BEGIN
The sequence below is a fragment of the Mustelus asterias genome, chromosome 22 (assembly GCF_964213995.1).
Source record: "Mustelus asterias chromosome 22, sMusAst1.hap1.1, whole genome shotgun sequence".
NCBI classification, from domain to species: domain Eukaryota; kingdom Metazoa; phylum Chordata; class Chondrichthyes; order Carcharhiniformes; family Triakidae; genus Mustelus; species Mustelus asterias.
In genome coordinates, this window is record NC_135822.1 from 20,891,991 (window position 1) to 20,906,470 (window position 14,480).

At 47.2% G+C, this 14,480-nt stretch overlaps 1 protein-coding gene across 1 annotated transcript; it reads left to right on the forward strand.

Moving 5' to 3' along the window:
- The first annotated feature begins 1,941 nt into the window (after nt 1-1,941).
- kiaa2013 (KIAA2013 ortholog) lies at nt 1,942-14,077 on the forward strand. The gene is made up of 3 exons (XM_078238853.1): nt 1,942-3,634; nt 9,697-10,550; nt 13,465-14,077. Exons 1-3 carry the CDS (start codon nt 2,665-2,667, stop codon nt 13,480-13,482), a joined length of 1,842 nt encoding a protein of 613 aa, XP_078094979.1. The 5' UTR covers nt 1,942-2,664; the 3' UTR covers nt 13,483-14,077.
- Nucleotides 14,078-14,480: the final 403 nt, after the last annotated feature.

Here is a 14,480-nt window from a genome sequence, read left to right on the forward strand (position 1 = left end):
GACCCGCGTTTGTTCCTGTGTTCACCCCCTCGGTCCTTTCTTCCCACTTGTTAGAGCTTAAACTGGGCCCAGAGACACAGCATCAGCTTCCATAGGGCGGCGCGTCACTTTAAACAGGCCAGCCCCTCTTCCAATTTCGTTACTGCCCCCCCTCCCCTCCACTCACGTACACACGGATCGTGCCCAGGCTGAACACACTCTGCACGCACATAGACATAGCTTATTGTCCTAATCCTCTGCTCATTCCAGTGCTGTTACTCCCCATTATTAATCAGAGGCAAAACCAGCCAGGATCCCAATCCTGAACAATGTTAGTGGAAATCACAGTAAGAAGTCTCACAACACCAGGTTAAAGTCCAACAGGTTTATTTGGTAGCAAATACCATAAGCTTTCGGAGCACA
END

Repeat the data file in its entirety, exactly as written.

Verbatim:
The sequence below is a fragment of the Mustelus asterias genome, chromosome 22 (assembly GCF_964213995.1).
Source record: "Mustelus asterias chromosome 22, sMusAst1.hap1.1, whole genome shotgun sequence".
NCBI classification, from domain to species: domain Eukaryota; kingdom Metazoa; phylum Chordata; class Chondrichthyes; order Carcharhiniformes; family Triakidae; genus Mustelus; species Mustelus asterias.
In genome coordinates, this window is record NC_135822.1 from 20,891,991 (window position 1) to 20,906,470 (window position 14,480).

At 47.2% G+C, this 14,480-nt stretch overlaps 1 protein-coding gene across 1 annotated transcript; it reads left to right on the forward strand.

Moving 5' to 3' along the window:
- The first annotated feature begins 1,941 nt into the window (after nt 1-1,941).
- kiaa2013 (KIAA2013 ortholog) lies at nt 1,942-14,077 on the forward strand. The gene is made up of 3 exons (XM_078238853.1): nt 1,942-3,634; nt 9,697-10,550; nt 13,465-14,077. Exons 1-3 carry the CDS (start codon nt 2,665-2,667, stop codon nt 13,480-13,482), a joined length of 1,842 nt encoding a protein of 613 aa, XP_078094979.1. The 5' UTR covers nt 1,942-2,664; the 3' UTR covers nt 13,483-14,077.
- Nucleotides 14,078-14,480: the final 403 nt, after the last annotated feature.

Here is a 14,480-nt window from a genome sequence, read left to right on the forward strand (position 1 = left end):
GACCCGCGTTTGTTCCTGTGTTCACCCCCTCGGTCCTTTCTTCCCACTTGTTAGAGCTTAAACTGGGCCCAGAGACACAGCATCAGCTTCCATAGGGCGGCGCGTCACTTTAAACAGGCCAGCCCCTCTTCCAATTTCGTTACTGCCCCCCCTCCCCTCCACTCACGTACACACGGATCGTGCCCAGGCTGAACACACTCTGCACGCACATAGACATAGCTTATTGTCCTAATCCTCTGCTCATTCCAGTGCTGTTACTCCCCATTATTAATCAGAGGCAAAACCAGCCAGGATCCCAATCCTGAACAATGTTAGTGGAAATCACAGTAAGAAGTCTCACAACACCAGGTTAAAGTCCAACAGGTTTATTTGGTAGCAAATACCATAAGCTTTCGGAGCACA